TO APPLY:  Applications are accepted via the UCSC Academic Recruit online system and must include required materials: letter of application, curriculum vitae, 1 to 2 samples of written work, research statement, up to 3 sets of teaching evaluations (if available), and 3 confidential letters of reference*. Applicants are invited to submit a statement addressing their contributions to diversity through research, teaching and/or service. All documents/materials must be submitted as PDF files. 

*All letters will be treated as confidential per University of California policy and California state law. For any reference letter provided via a third party (i.e., dossier service, career center), direct the author to UCSC’s confidentiality statement at http://apo.ucsc.edu/confstm.htm

Apply at https://recruit.ucsc.edu/apply/JPF00458

Refer to Position # JPF00458-18 in all correspondence. 

CLOSING DATE:  Review of applications will begin on September 29, 2017. 

To ensure full consideration, applications must be complete and letters of recommendation received by this date. The position will remain open until filled, but not later than 6/30/2018. 


Humanities Institute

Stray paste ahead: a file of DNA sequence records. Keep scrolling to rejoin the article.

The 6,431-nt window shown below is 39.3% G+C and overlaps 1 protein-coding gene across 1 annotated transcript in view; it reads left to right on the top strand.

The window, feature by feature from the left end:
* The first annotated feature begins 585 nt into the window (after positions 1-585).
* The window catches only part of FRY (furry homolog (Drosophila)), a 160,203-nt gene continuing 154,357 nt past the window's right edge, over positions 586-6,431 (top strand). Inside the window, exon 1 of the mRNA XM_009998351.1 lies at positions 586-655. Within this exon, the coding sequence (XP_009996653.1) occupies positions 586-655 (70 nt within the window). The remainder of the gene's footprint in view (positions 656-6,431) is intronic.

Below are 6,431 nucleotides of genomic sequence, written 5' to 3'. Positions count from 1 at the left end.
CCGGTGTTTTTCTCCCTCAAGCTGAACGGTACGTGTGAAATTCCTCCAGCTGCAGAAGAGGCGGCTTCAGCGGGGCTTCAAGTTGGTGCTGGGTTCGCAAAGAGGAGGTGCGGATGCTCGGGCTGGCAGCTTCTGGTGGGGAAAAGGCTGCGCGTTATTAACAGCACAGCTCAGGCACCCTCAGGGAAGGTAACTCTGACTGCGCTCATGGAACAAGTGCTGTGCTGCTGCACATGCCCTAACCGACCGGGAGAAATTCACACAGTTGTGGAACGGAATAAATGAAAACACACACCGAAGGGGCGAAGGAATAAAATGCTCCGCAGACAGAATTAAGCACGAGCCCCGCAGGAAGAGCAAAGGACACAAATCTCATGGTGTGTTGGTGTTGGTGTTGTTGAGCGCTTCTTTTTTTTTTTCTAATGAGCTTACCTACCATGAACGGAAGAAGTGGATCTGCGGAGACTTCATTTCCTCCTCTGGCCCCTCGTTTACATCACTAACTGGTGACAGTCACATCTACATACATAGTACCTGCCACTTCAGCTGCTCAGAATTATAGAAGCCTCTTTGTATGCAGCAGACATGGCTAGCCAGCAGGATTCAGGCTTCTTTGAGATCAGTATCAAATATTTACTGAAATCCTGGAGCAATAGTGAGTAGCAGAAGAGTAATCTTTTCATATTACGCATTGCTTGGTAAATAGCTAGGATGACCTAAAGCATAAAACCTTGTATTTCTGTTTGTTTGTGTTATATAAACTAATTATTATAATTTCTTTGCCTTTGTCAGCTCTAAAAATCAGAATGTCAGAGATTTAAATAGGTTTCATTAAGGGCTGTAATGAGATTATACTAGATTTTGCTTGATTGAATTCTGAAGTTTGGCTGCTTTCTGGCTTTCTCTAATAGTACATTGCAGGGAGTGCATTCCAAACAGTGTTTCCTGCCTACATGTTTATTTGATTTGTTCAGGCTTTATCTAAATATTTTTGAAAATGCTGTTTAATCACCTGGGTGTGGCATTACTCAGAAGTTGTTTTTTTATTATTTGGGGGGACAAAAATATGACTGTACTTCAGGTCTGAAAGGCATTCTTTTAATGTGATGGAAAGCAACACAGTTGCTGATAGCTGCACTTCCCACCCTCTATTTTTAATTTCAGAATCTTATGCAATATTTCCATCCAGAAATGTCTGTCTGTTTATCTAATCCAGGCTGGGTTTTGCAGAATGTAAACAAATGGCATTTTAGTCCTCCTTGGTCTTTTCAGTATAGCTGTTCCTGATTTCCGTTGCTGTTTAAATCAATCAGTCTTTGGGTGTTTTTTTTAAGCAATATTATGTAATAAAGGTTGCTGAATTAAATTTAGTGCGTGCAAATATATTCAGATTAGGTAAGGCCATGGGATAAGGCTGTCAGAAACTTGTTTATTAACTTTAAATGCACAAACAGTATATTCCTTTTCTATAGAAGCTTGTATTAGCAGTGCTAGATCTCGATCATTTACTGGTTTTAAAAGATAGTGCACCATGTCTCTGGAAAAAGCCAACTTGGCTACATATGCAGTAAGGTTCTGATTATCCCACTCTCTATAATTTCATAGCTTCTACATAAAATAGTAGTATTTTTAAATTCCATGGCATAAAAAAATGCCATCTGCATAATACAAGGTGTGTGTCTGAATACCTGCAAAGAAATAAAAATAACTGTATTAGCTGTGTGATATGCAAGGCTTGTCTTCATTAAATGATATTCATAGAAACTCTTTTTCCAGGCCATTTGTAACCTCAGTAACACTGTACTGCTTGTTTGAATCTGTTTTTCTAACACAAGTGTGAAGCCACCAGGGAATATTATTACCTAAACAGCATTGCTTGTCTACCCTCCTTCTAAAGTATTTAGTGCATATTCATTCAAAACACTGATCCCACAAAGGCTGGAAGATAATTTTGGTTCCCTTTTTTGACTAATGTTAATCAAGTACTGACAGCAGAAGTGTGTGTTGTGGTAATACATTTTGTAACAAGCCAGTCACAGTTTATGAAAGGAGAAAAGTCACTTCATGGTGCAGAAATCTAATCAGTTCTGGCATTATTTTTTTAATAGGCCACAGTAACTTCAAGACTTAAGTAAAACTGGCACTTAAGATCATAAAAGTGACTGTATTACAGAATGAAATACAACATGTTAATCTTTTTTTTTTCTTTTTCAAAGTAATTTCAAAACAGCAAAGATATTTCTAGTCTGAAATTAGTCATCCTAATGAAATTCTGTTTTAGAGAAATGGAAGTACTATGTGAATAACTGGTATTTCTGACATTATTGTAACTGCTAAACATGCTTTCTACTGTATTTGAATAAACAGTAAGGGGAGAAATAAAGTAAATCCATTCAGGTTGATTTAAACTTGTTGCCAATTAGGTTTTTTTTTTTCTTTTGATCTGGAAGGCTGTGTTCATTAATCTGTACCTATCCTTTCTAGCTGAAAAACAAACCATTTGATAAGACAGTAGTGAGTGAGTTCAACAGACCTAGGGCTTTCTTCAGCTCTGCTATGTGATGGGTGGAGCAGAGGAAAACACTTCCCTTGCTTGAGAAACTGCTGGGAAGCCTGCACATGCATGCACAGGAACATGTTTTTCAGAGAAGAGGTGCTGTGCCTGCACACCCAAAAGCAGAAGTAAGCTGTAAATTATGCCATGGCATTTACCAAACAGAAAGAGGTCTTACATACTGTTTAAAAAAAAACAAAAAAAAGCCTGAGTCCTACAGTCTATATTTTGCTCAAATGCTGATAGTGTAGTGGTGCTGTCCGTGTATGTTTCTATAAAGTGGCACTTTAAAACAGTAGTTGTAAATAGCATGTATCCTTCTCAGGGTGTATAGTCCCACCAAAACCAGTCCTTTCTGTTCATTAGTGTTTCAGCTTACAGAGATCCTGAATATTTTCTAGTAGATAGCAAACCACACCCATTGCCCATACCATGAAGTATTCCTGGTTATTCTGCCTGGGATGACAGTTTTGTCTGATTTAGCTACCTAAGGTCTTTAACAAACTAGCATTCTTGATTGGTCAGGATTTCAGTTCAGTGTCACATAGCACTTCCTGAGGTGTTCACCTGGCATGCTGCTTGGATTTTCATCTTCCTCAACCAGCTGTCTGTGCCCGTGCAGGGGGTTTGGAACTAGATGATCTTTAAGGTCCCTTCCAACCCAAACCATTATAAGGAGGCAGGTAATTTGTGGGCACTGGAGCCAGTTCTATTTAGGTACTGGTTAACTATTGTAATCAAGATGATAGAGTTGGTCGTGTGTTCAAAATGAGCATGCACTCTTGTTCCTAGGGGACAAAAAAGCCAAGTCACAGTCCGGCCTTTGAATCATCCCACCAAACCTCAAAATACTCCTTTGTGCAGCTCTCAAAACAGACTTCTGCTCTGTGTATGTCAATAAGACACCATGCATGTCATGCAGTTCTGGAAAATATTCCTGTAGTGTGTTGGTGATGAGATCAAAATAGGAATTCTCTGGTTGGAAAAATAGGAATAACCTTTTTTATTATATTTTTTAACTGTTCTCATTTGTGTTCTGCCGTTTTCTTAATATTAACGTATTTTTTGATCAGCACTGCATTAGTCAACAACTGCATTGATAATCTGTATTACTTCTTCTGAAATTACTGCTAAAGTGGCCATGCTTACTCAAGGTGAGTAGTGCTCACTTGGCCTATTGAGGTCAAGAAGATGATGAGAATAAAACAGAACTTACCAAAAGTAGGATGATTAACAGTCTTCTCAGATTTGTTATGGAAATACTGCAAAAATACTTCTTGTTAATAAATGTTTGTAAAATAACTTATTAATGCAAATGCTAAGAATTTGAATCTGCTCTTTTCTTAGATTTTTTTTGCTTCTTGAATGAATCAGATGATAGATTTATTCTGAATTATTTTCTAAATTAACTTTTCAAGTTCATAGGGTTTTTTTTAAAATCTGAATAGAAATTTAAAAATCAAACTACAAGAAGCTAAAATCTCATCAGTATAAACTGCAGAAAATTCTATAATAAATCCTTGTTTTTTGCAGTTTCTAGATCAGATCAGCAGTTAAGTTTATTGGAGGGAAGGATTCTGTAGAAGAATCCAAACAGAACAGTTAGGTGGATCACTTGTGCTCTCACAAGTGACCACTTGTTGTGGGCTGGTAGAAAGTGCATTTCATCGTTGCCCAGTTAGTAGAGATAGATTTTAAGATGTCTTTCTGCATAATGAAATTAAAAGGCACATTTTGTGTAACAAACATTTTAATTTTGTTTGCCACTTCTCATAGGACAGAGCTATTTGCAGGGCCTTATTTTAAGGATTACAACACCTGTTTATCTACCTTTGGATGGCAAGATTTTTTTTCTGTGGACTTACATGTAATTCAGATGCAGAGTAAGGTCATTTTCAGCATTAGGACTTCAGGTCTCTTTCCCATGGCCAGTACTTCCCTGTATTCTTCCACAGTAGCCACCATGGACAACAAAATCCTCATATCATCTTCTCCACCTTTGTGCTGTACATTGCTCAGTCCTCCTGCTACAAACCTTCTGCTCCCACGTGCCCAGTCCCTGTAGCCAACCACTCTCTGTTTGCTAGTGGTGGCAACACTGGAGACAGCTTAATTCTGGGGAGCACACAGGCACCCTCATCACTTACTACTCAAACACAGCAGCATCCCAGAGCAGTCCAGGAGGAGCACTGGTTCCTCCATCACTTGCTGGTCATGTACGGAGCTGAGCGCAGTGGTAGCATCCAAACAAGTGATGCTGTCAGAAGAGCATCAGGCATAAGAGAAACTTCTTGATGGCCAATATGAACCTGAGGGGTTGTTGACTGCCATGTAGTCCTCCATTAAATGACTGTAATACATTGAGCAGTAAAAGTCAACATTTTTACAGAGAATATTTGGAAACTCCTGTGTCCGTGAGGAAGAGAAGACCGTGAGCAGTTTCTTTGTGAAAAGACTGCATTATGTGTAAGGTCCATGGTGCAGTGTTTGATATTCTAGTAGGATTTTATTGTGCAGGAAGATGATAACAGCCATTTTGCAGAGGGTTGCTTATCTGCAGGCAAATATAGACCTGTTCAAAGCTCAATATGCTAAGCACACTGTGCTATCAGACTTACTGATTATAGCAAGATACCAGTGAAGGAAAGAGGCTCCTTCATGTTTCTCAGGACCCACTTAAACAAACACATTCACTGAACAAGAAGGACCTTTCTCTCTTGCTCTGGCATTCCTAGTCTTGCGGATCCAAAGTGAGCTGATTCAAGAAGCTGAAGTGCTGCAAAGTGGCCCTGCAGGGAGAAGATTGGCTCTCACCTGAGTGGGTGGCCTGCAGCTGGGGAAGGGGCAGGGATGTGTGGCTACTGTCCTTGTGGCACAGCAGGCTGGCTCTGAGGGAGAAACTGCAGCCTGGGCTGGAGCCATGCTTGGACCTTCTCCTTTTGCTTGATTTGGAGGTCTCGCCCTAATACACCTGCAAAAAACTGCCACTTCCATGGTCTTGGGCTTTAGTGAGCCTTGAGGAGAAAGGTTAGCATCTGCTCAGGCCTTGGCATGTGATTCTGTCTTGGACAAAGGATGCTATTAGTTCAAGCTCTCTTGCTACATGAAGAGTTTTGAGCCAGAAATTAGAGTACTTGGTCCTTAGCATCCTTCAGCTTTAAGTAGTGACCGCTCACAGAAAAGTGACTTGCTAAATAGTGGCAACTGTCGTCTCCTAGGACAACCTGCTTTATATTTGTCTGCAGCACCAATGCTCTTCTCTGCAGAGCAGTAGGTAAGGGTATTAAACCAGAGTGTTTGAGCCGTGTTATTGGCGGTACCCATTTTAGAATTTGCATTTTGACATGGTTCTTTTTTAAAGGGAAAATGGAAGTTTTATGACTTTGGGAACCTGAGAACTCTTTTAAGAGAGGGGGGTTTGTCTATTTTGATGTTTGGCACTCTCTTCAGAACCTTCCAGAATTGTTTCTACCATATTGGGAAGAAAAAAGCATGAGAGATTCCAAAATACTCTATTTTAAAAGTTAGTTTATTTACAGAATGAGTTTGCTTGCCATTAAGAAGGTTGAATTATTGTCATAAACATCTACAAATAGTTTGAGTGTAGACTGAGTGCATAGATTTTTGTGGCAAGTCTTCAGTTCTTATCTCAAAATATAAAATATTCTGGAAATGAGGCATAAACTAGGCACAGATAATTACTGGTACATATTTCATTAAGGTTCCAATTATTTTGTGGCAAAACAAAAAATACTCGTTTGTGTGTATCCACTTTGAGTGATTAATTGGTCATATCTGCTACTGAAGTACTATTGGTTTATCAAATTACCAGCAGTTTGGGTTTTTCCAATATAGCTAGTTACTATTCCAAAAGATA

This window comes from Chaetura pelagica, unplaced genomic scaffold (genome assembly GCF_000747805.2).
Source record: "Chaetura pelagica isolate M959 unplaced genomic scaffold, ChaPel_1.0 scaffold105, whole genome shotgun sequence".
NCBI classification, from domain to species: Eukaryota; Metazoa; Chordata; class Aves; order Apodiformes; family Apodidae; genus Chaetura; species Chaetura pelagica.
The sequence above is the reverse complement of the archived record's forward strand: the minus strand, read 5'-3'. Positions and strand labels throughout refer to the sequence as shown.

University of Connecticut
Project on "Humility and Conviction in Public Life"
Apply by: August 1, 2017 for full consideration

The University of Connecticut Humanities Institute, in the College of Liberal Arts and Sciences at the University of Connecticut, Storrs, is accepting applications for a postdoctoral researcher with an anticipated start date of August 23, 2017. The researcher will work under the auspices of Humility & Conviction in Public Life (HCPL), an applied research project generously funded by the John Templeton Foundation aimed at understanding and revitalizing meaningful public discourse over such topics as morality, politics, science and religion. The initial appointment is for one year, with the possibility of renewal for a second year. For more information on the project, please see its website.

MINIMUM QUALIFICATIONS

Completed requirements for a Ph.D. (or foreign equivalent) in a humanities field (broadly construed) by start date of employment; evidence of a strong research/publication trajectory; and active research and public engagement interests integrating well with the stated aims and interests of the HCPL project.

PREFERRED QUALIFICATIONS

Evidence of excellence in research; a research profile that indicates strong interest in applied research relevant to public discourse, interest in or knowledge of research on intellectual or epistemic humility, public deliberation and dialogue; and the ability to contribute through research, teaching, and/or public engagement to the diversity and excellence of project and Institute missions.

FULL JOB POSTING: https://careers.insidehighered.com/job/1398780/postdoctoral-fellow-humanities-institute/

(Please disregard the notification stating that the job is no longer available).

Kindly apply to this position via UConn’s recruitingsolutions portal at: http://hr.uconn.edu/recruiting-solutions-91-info/

or by following the previous link’s instructions.


Western University, London Ontario Canada

Department of Political Science

Political Theory

Deadline: September 30, 2017